Since LO  was a baby and more interested in putting money in his mouth than in a bank account, he has been accustomed to being dragged around jumbles sales and getting up early on a Sunday morning to have a browse of  the local boot sales.

This seems to have really paid off as I see him grow in confidence about asking for the price of things and seeking out some brilliant items that he has bought before I have even spotted them – he’s come home with a remote-controlled car for 25p, various DVDs and books and even a monster mask which he proudly wore home.

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Here are my top reasons why taking your child to a boot sale is a worthy exercise and teaches useful life skills!

 

  1. It shows them the value of money. You have to think about buying that pair of jeans, that DVD or that £25 cookbook for full price when you know a boot sale regular is going to buy it from you for 20p.

 

  1. It shows them that there’s no need to waste resources on buying something new. That Spiderman t-shirt that costs £9 brand new won’t be looking pristine for long anyway. Buy it for 50p from a boot sale and you can wear it to climb a tree and it’s not the end of the world. Boot sales are one of the best kinds of recycling – I have an old 60s dress that I bought for 50p and I’ve never seen anyone else wearing anything like it. (And judging from the compliments I get, I mean that in a good way!)

    3. It stops children hanging around town centre shops buying things just for the sake of it. It’s amazing that a lot of children – and adults – don’t consider it a complete day out if they don’t come home having made a purchase.

    4. Fresh air and exercise! It’s a bit like playing squash – when your mind is on something else and you are concentrating, you don’t realise how far you’re walking when you’re pacing up and down those rows of stalls – and if you’re a seasoned booter, you’ll probably do each row at least twice. I’ll wear a pedometer to my next boot sale and report back!

    5. It will encourage them to sell their own unwanted toys, clothes and books when they’re no longer required. Selling at a boot sale teaches you about displaying your wares to the best effect, standing your ground when someone offers you 10p for a £2 item, maths, talking to strangers, customer service and haggling! It also teaches willpower – when you’ve worked hard to earn a few quid, you’re less likely to squander it on another stall.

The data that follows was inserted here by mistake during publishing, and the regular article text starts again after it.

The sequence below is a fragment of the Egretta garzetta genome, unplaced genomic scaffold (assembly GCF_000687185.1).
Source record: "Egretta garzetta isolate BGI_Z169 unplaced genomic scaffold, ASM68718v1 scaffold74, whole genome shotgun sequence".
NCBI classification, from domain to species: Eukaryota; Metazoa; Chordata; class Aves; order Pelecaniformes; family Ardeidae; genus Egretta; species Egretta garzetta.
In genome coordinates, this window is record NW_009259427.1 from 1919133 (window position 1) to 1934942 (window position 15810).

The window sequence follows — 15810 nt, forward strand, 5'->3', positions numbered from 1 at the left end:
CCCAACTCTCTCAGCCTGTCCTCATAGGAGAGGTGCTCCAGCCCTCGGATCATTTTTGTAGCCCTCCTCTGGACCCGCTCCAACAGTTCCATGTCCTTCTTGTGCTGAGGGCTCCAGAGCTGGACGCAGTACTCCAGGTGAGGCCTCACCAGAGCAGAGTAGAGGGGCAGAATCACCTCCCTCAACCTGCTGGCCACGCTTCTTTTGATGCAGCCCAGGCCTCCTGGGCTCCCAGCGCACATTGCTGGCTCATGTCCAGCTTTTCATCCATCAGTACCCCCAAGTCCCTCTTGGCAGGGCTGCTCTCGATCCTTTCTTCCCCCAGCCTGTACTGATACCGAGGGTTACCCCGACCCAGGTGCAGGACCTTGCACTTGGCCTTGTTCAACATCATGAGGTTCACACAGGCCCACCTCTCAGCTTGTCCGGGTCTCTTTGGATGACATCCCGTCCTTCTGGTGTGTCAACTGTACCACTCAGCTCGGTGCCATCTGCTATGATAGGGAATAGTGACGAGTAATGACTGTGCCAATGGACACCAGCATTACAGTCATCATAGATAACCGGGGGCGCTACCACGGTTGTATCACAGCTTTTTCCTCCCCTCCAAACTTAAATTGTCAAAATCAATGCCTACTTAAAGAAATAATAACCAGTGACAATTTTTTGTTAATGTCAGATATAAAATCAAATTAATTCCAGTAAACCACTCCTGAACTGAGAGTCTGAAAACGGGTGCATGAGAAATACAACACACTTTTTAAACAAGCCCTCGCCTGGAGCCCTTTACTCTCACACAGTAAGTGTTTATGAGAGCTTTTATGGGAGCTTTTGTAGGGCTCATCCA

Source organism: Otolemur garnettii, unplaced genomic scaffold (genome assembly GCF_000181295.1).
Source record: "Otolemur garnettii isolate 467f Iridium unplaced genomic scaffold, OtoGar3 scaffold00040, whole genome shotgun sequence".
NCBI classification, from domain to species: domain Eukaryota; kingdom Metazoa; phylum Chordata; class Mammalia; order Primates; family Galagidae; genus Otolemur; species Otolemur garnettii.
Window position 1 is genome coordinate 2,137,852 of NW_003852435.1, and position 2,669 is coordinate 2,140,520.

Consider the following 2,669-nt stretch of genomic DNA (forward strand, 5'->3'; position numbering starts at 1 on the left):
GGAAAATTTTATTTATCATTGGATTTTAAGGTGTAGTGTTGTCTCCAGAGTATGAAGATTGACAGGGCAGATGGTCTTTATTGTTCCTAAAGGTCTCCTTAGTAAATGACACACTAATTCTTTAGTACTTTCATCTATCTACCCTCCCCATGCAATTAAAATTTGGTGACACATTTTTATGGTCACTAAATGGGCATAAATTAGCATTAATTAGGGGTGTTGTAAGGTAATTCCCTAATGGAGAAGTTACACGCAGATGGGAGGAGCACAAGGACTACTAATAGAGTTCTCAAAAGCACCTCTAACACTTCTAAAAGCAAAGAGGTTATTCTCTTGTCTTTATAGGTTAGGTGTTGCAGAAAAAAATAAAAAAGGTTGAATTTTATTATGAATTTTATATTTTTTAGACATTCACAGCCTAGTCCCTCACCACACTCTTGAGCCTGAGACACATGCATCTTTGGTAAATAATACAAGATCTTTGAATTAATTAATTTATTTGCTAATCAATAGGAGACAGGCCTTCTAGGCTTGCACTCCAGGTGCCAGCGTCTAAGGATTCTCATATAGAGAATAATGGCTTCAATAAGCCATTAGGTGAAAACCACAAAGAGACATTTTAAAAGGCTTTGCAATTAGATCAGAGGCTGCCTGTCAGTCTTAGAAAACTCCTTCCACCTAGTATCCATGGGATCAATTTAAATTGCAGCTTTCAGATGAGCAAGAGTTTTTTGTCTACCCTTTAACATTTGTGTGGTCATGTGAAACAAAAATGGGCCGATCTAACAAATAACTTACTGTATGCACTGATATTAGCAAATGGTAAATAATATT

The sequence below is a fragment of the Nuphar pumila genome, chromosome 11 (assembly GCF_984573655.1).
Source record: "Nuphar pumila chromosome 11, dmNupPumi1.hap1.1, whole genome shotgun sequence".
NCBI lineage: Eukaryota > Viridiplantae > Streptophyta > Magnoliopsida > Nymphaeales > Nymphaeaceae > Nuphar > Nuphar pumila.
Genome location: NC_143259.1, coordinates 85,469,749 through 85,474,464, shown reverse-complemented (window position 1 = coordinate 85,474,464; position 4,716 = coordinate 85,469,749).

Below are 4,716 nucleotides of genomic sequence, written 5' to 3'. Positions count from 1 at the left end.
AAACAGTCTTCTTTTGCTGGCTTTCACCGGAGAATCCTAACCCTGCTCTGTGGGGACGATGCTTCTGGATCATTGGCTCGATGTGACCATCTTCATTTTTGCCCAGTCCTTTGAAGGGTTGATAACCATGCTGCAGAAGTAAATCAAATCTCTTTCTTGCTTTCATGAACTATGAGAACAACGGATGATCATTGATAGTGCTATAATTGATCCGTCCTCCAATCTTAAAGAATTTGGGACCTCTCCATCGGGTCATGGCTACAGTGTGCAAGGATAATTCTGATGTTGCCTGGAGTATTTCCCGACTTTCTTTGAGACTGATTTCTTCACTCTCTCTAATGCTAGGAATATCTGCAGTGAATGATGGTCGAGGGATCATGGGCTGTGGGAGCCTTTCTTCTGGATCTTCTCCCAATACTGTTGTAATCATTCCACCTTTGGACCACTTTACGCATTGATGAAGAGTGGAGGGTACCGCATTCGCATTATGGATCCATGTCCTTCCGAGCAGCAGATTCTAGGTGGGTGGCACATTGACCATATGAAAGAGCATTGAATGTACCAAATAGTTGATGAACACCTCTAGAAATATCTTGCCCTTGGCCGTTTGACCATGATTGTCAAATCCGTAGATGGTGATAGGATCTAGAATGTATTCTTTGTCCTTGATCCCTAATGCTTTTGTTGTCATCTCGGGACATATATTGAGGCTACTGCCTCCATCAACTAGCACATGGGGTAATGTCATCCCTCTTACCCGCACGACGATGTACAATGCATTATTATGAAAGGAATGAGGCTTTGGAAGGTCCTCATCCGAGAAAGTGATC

6. It teaches them basic maths. Or it should do. Quite often when something is 50p, I’ll ask if I can have two for a pound, but that’s just me!

    7. I find that I pick up all kinds of amazing vintage books at boot sales; I’d probably not have checked out Just William, Nicholas and Angela or even re-visited Enid Blyton if it weren’t for boot sales. Having said that, not every book is a classic – have a look out for Jordan’s book https://www.amazon.co.uk/Being-Jordan-Katie-Price/dp/1844541320/ref=sr_1_1?ie=UTF8&qid=1463462396&sr=8-1&keywords=being+jordan which appears several times at every boot sale I’ve ever been to.

    9. It encourages them to sift the tat from the good value items and who knows, they might start a trading business. Isn’t that how Lord Sugar started?

    10. It gets them out of bed on a Sunday morning instead of lounging around in bed!

 

11 .Many boot sales are run by charities, so you’ll be supporting a good cause. More than that, as we attend a few regular jumble sales and coffee mornings, we’ve got to know some fantastic people. Of course, these are the events who will also be grateful for a donation of clothes, books and CDs when you’re having a clear out.

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